With all the excitement and joys of getting married, the last thing on the minds of many couples is probably taxes. However, tax day will eventually arrive, and newlyweds need to be prepared. Much like the many details of a wedding, smart planning with taxes pays off and can help avoid unwanted headaches later. And while you shouldn’t delay the cake-cutting or honeymoon because of taxes, these helpful tips just might come in handy when your first “married” tax deadline rolls around.
Use the correct nameTaxpayers must inform the appropriate agencies of any name changes and then provide correct names and identification numbers on their tax returns. A bride who takes her husband’s last name must complete and submit SSA Form SS-5, “Application for a Social Security Card,” available through the Social Security Administration Web site at www.ssa.gov, or by calling 1-800-772-1213.
Report your address change If one or both spouses will have a new address, they must notify the Internal Revenue Service, as well as the U.S. Postal Service, to be sure any IRS correspondence does not go astray. Couples may notify the IRS by writing to the IRS center where they filed their most recent returns, including their full names, old and new addresses, Social Security numbers and signatures. Or, use IRS Form 8822*, “Change of Address Form.”
Choose the best filing status A joint return (Married Filing Jointly) allows spouses to combine their income and to deduct combined deductions and expenses on a single tax return. Both spouses must sign the return, and both are held responsible for the contents. With separate returns (Married Filing Separately), each spouse signs, files and is responsible for his or her own tax reporting. Each is taxed on his or her own income, and can take only his or her individual deductions and credits. If one spouse itemizes deductions, the other must also. Figuring the tax both ways can determine which filing status will result in the lowest tax – usually, it’s filing jointly. Detailed information on filing status can be found in Publication 501*, “Exemptions, Standard Deduction, and Filing Information.”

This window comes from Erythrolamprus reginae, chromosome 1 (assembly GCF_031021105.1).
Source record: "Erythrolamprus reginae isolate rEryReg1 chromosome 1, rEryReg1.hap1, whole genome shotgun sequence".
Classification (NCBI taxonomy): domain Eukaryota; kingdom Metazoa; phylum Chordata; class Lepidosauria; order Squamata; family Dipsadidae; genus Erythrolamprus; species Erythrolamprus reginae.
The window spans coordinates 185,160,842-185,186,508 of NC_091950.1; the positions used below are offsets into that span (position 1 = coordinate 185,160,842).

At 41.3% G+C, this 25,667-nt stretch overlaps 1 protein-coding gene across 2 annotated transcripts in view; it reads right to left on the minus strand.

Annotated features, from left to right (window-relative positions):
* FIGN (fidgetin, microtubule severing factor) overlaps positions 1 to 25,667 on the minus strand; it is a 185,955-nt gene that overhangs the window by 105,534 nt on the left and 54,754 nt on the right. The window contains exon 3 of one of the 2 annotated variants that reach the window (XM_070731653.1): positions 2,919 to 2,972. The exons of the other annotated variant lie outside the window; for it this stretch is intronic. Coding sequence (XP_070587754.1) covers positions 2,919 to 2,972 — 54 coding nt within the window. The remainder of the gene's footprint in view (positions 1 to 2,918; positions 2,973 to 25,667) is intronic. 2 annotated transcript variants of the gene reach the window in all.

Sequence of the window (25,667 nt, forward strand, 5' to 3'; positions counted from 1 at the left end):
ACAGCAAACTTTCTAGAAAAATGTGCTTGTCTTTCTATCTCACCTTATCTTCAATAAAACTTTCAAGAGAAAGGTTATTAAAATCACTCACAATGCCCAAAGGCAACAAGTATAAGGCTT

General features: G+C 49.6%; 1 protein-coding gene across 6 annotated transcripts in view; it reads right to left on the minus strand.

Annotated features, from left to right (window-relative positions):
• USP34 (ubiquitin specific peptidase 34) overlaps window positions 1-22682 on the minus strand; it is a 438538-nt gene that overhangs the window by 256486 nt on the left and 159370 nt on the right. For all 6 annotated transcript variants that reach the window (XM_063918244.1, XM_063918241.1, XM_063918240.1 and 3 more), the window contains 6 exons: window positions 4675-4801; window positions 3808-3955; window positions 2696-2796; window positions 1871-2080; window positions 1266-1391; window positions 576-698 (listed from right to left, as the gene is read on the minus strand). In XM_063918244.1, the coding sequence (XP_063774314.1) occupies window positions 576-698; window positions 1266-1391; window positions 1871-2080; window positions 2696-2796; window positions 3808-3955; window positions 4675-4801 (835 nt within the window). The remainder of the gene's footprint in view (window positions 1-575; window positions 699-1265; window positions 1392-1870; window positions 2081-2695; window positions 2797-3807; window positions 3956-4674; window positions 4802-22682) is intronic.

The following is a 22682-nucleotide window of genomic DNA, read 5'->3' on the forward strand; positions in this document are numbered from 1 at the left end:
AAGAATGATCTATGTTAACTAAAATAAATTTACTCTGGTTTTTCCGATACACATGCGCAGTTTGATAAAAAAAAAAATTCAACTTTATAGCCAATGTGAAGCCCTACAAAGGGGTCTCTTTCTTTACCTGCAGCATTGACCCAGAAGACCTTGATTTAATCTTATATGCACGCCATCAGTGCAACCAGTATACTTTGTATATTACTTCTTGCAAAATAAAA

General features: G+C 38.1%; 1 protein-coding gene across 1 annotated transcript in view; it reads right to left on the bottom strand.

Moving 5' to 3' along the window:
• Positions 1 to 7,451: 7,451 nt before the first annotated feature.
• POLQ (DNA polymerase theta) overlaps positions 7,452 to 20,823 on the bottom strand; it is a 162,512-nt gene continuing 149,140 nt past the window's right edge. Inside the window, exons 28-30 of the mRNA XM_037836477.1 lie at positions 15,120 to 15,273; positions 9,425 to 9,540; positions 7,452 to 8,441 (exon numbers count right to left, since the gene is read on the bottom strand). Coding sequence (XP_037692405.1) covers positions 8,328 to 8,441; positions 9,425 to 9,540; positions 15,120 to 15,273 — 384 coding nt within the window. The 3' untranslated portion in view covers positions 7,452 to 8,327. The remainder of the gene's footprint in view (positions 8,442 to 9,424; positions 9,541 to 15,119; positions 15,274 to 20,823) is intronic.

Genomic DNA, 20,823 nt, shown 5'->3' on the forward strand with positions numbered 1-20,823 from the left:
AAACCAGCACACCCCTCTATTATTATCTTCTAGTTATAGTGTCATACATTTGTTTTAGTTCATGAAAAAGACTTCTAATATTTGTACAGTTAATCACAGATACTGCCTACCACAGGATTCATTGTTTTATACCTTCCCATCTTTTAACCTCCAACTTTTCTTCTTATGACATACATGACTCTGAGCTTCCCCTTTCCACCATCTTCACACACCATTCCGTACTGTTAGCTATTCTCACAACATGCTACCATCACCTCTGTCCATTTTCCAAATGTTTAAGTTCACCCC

Check your withholdingIndividuals should check how their withholding may be affected by a change in filing status. Wage earners can adjust the amount withheld by giving the employer a new Form W-4, which asks for marital status, withholding allowances and any additional amount that needs to be withheld. Employers use the information on the W-4 to figure the taxes to be withheld from employee compensation according to calculation methods provided by the IRS. For assistance, refer to IRS Pub. 919*, “How Do I Adjust My Tax Withholding?” Online help is also available at the IRS Web site, where an individual can use current pay stubs and a copy of last year’s tax form to determine if his or her withholding is correct. Click on “IRS Withholding Calculator” on the “Individuals” page.
Select the right filing form Newly married taxpayers may find that together they have enough deductions to itemize on their tax return(s). Deductions for money paid for medical care, mortgage interest, real estate taxes, state and local income taxes or general sales taxes, charitable contributions, casualty losses and certain miscellaneous costs can reduce federal taxes. Form 1040*, which is used to report all types of income, deductions and credits, is the one to use if itemizing. (Forms 1040EZ and 1040A do not allow such itemization.)
* Tax forms may be obtained online from the IRS Web site at www.irs.gov, or by calling the toll-free Forms and Publications line at 1-800-TAX-FORM (1-800-829-3676).
Mark W. Hanson is a Field Media Relations Specialist for the U. S. Internal Revenue Service.